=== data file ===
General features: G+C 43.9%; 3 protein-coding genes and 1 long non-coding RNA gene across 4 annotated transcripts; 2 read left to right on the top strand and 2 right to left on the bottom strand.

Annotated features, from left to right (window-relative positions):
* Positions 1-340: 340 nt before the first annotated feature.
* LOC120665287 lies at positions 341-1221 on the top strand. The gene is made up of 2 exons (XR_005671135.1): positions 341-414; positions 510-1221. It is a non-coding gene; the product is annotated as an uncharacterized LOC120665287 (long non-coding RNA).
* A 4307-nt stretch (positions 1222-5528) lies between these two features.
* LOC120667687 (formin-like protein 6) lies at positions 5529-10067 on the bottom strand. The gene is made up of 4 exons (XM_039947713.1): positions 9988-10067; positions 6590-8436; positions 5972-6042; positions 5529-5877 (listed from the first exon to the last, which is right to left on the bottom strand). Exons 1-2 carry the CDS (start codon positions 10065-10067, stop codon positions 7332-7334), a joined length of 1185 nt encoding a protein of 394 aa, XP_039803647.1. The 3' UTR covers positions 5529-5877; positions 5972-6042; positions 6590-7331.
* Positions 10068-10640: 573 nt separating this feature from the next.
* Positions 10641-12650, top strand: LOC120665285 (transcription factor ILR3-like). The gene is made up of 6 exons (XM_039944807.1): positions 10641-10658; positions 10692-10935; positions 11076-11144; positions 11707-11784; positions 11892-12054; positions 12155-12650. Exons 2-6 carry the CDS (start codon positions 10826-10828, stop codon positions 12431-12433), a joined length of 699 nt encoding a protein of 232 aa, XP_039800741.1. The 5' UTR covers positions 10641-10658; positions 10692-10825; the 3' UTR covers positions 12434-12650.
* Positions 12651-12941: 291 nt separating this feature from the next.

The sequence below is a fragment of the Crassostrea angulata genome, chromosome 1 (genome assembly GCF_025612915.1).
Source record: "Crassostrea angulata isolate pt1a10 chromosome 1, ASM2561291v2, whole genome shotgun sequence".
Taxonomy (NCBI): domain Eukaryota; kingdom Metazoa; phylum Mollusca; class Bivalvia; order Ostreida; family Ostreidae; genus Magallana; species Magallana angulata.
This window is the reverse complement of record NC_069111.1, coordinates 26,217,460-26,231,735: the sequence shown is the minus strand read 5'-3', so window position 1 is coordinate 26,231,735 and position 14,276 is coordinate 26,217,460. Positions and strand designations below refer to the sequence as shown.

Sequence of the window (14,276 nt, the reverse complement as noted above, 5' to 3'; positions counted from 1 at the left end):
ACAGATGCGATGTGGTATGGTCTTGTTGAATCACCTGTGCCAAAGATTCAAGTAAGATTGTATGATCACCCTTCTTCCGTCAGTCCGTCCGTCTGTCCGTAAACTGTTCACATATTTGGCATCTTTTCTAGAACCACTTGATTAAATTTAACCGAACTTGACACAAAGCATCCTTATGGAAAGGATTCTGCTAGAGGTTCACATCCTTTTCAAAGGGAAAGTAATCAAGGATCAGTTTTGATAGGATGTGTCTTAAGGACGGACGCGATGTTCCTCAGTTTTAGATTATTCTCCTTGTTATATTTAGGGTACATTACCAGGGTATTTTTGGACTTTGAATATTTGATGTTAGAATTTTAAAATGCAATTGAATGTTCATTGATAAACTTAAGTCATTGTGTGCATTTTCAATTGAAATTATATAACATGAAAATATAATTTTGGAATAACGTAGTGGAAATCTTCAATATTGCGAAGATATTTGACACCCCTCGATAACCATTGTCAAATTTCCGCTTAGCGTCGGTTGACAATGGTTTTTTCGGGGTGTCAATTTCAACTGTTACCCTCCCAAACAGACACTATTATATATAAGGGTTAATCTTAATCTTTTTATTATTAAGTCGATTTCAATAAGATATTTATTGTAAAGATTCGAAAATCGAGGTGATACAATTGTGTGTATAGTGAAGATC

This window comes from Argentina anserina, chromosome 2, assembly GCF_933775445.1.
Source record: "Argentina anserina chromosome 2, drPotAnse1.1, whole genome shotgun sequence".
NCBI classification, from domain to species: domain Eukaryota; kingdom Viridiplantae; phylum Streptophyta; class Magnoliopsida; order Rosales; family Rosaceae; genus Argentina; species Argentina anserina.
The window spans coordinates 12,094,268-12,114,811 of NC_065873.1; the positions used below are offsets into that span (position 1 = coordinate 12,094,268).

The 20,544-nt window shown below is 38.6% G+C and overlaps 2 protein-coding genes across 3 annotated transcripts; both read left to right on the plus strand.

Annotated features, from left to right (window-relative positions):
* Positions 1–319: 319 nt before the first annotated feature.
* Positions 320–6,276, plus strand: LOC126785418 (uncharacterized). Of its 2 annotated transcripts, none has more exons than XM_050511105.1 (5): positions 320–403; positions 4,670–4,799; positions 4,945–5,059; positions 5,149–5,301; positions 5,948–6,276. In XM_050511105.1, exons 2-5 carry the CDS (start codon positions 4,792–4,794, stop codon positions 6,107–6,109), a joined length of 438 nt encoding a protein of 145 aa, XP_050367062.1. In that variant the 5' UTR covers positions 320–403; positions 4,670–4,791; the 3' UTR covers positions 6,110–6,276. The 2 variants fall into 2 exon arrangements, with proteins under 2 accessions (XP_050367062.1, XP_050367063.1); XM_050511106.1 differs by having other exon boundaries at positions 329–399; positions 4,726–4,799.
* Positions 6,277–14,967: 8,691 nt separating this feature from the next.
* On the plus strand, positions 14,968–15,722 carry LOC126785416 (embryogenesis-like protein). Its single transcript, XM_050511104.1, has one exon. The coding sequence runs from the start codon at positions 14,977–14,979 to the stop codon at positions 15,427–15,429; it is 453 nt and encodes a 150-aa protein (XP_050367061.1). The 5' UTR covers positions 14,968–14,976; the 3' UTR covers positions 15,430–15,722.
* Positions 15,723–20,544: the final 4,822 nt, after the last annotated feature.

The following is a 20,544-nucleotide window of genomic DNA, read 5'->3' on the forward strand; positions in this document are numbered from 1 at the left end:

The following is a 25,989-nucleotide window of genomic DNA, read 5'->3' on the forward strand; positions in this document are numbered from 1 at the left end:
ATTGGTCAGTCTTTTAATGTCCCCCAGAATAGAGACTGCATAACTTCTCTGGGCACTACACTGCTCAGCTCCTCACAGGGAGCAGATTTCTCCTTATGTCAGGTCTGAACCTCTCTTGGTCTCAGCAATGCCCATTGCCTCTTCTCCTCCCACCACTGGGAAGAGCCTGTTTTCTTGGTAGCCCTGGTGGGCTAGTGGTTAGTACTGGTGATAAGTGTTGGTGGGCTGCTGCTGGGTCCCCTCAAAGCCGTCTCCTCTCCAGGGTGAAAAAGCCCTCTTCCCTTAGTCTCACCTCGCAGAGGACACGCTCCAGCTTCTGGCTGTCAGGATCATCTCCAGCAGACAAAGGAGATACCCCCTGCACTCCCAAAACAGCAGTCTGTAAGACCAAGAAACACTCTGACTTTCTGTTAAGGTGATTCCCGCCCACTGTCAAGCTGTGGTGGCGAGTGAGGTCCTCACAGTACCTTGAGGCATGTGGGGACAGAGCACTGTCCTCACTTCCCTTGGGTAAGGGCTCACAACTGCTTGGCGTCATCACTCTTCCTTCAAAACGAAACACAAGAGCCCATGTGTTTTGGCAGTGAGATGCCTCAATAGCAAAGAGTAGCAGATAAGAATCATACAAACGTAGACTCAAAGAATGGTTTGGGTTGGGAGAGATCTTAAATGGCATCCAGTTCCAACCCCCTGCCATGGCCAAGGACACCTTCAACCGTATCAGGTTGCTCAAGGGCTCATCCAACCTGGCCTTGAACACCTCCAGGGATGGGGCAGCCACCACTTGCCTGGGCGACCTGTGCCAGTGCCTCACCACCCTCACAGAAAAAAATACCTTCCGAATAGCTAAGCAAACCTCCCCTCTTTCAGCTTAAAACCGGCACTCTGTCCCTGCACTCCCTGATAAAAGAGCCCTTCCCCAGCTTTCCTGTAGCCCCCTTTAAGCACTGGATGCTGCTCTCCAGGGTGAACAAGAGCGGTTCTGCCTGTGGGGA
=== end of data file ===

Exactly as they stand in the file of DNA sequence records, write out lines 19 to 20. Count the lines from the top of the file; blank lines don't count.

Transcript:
The window spans coordinates 12,094,268-12,114,811 of NC_065873.1; the positions used below are offsets into that span (position 1 = coordinate 12,094,268).

The 20,544-nt window shown below is 38.6% G+C and overlaps 2 protein-coding genes across 3 annotated transcripts; both read left to right on the plus strand.